And yet you didn’t take him away from me, either. It was an amazing gift, one that I struggle to be thankful for today, but it really was.

Time passed. You stayed in my mind. The image of peace stayed in my mind. The horrors stayed in my mind. For better or worse, you and I were linked together.

Later, when things were too much to bear, you knocked on my door. I invited you in. At some point, we must have started dating. I thought about you often. I fantasized about you, “Death + Me” written in a heart. I wanted to be with you, but at the same time you repulsed me. I hadn’t forgotten the accident. I hadn’t forgiven you for that. But the peace was so tempting.

I kept our relationship hidden. I didn’t tell friends, family, teachers, even my therapist, what you meant to me.

We’d break up. I’d swear we were never getting back together. I’d write lists of why I wanted to stay living. I’d plan things to look forward to. I’d make checklists to follow during the times when you tempted me, so that I wouldn’t give in.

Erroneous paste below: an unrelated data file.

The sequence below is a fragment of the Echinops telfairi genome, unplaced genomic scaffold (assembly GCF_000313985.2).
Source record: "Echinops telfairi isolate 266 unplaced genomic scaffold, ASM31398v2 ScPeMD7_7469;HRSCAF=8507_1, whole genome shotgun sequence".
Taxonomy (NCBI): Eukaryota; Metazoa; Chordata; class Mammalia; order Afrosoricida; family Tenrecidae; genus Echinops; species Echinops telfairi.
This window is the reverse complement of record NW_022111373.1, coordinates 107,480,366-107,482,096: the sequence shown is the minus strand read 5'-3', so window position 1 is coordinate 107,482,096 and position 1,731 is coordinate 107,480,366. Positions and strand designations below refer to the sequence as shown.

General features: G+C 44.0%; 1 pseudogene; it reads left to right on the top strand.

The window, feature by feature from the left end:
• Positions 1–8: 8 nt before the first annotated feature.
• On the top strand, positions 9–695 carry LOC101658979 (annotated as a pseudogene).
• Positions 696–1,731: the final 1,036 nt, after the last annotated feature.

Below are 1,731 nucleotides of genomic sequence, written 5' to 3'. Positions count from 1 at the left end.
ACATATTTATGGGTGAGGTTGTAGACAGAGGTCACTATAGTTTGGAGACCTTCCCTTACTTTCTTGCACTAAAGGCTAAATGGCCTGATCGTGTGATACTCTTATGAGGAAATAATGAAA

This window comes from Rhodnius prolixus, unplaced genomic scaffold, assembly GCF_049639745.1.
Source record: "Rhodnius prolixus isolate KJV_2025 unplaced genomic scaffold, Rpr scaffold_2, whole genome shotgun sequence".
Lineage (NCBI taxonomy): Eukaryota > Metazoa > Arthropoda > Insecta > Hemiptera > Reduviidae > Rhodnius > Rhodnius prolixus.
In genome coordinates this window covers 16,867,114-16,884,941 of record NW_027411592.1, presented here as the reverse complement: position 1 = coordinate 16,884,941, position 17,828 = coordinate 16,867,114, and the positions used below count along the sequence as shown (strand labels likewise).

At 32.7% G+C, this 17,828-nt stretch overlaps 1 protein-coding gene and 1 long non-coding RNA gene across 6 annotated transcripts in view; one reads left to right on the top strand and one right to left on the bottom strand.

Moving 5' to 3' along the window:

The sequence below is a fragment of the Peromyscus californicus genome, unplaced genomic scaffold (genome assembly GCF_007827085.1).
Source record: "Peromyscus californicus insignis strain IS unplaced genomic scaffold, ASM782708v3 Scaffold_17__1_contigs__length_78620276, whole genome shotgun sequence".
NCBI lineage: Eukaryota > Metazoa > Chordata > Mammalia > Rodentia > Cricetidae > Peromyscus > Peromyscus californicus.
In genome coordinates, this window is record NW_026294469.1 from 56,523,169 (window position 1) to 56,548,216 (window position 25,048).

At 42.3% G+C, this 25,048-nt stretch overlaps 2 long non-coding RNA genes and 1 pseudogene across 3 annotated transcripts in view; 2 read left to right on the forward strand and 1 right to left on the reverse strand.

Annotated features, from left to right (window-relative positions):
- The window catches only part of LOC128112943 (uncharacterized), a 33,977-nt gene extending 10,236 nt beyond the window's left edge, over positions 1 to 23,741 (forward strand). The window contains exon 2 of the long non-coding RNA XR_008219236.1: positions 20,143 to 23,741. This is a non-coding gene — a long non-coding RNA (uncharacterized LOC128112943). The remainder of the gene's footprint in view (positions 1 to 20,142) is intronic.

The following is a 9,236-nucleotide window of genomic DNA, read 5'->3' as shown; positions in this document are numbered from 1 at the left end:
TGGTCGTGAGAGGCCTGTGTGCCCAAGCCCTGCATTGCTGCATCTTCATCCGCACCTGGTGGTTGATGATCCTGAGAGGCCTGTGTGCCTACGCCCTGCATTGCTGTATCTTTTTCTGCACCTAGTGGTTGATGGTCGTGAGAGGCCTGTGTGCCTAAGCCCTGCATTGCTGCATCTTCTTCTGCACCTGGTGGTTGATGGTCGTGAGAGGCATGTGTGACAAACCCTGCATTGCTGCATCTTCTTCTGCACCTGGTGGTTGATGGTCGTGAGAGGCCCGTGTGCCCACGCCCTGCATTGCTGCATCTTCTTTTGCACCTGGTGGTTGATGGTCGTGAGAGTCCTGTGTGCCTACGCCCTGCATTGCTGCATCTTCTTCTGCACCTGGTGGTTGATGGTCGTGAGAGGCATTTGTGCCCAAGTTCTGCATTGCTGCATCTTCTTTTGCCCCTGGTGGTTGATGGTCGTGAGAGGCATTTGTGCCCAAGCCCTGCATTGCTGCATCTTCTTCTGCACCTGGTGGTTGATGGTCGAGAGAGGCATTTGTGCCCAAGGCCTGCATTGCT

I’d go without seeing you for a while. I would try to forget. But somehow you still called to me, especially in my dark moments, especially in flashbacks, especially when I was alone.

At some point I started becoming more open about our relationship. I wrote about it in my journal. I alluded to it with my friends. I confessed to my therapist when she asked me point blank. A few months later, my therapist and I told my parents about my relationship with you. They didn’t really understand. But they loved me and wanted to support me. They wanted to help me move beyond you. At the time, I wanted to be done with you, too.

You were my guilty pleasure, death, a secret kept hidden, but also a monster haunting me. You keep proposing. You keep wanting to run away together and get married. I keep saying no. But I’ve gotten so close to saying yes.

You always ask in my weakest moments. When I’m feeling better, I hate how close I came to giving in to you.

Death, I know you will take me eventually. Subconsciously, I expect that it will be soon, but I think that’s just because the horrors you left me with make me expect to die. You’ve never left me completely. You still feel close.

In the times I’m feeling well, I don’t want to be with you. You offer peace, but it’s mixed with pain for others. You offer peace, but it’s too soon. I have plans. I have dreams. I have relationships besides the one with you. I can find peace in ways other than what you offer.

I wish I could break up with you permanently. I wish that when you finally do come, it will be many, many years from now, after a full, satisfying, joyful, loving life. I hope when you do come, I’ll be sad to leave.

For now, I am working on healing from my relationship with you.